Windows provides a number of techniques for high-performance file
I/O. The most common is overlapped I/O. Using overlapped I/O, the
win32file.WriteFile() operations are asynchronous
and return before the actual I/O operation has completed. When the
I/O operation finally completes, a Windows event is signaled.
Overlapped I/O does have some requirements normal I/O operations don’t:
The operating system doesn’t automatically advance the file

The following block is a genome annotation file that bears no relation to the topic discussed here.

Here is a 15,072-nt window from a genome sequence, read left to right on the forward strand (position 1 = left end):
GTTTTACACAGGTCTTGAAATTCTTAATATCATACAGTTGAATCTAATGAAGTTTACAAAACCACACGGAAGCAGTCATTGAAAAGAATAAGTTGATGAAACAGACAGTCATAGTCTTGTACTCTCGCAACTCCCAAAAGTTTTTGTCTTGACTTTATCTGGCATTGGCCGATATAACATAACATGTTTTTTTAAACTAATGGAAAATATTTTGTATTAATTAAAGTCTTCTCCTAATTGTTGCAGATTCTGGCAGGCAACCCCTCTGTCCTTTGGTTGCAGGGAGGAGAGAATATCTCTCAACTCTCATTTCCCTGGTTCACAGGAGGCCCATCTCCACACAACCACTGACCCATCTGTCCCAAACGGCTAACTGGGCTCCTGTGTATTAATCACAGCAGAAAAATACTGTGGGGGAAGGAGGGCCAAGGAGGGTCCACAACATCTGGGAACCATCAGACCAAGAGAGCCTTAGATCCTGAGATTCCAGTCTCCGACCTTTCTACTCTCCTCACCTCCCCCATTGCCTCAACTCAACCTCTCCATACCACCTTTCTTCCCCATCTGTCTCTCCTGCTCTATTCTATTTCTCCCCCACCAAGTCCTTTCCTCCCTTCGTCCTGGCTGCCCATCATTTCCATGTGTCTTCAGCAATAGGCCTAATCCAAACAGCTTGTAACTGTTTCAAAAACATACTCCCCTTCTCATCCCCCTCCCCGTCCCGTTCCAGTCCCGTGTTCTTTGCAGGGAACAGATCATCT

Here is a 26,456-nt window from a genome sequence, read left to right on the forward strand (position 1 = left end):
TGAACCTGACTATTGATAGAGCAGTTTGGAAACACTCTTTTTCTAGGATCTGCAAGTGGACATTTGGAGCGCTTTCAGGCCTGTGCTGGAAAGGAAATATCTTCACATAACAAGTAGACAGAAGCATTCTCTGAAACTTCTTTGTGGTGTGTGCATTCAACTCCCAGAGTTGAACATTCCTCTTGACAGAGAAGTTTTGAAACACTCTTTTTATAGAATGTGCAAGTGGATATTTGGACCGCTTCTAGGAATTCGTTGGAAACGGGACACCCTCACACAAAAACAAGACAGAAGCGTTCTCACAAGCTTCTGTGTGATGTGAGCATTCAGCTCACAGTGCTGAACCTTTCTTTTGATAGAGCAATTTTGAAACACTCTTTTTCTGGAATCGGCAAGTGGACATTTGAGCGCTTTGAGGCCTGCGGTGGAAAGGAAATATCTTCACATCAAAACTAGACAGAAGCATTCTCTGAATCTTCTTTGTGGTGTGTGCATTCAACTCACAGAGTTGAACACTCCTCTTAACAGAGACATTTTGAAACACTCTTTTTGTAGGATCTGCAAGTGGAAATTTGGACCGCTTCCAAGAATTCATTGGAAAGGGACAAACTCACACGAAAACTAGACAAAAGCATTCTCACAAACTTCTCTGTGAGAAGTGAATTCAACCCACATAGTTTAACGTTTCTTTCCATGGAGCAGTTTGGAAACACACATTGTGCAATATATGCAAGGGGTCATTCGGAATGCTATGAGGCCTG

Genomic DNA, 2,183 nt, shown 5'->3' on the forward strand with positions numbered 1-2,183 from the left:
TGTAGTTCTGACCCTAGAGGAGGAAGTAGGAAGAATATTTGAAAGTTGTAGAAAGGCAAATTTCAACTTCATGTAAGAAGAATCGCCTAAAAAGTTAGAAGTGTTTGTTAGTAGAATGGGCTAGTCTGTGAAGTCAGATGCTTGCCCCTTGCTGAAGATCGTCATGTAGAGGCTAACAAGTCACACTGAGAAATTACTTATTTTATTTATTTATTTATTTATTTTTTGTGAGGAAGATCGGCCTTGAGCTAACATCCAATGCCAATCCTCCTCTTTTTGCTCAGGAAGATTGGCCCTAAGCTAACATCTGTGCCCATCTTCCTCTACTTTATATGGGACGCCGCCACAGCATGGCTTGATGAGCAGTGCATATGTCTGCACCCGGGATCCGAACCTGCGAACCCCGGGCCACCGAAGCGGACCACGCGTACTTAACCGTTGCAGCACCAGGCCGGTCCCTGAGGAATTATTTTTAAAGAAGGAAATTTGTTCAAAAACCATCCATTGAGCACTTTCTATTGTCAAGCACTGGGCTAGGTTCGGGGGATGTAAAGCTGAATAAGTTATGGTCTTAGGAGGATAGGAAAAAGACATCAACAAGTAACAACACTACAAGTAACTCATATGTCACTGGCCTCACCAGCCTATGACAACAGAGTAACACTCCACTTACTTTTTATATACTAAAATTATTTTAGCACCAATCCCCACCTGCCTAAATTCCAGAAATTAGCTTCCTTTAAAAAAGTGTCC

pointer. When not using overlapped I/O, a
WriteFile operation automatically advances the
file pointer, so the next operation automatically reads the
subsequent data in the file. When using overlapped I/O, you must
manage the location in the file manually.
The standard technique of returning a Python string object from
win32file.ReadFile() doesn’t work. Because
the I/O operation has not completed when the call returns, a Python
string can’t be used.
As you can imagine, the code for performing overlapped I/O is more complex than when performing synchronous I/O. Chapter 18, contains some sample code that uses basic overlapped I/O on a Windows-named pipe.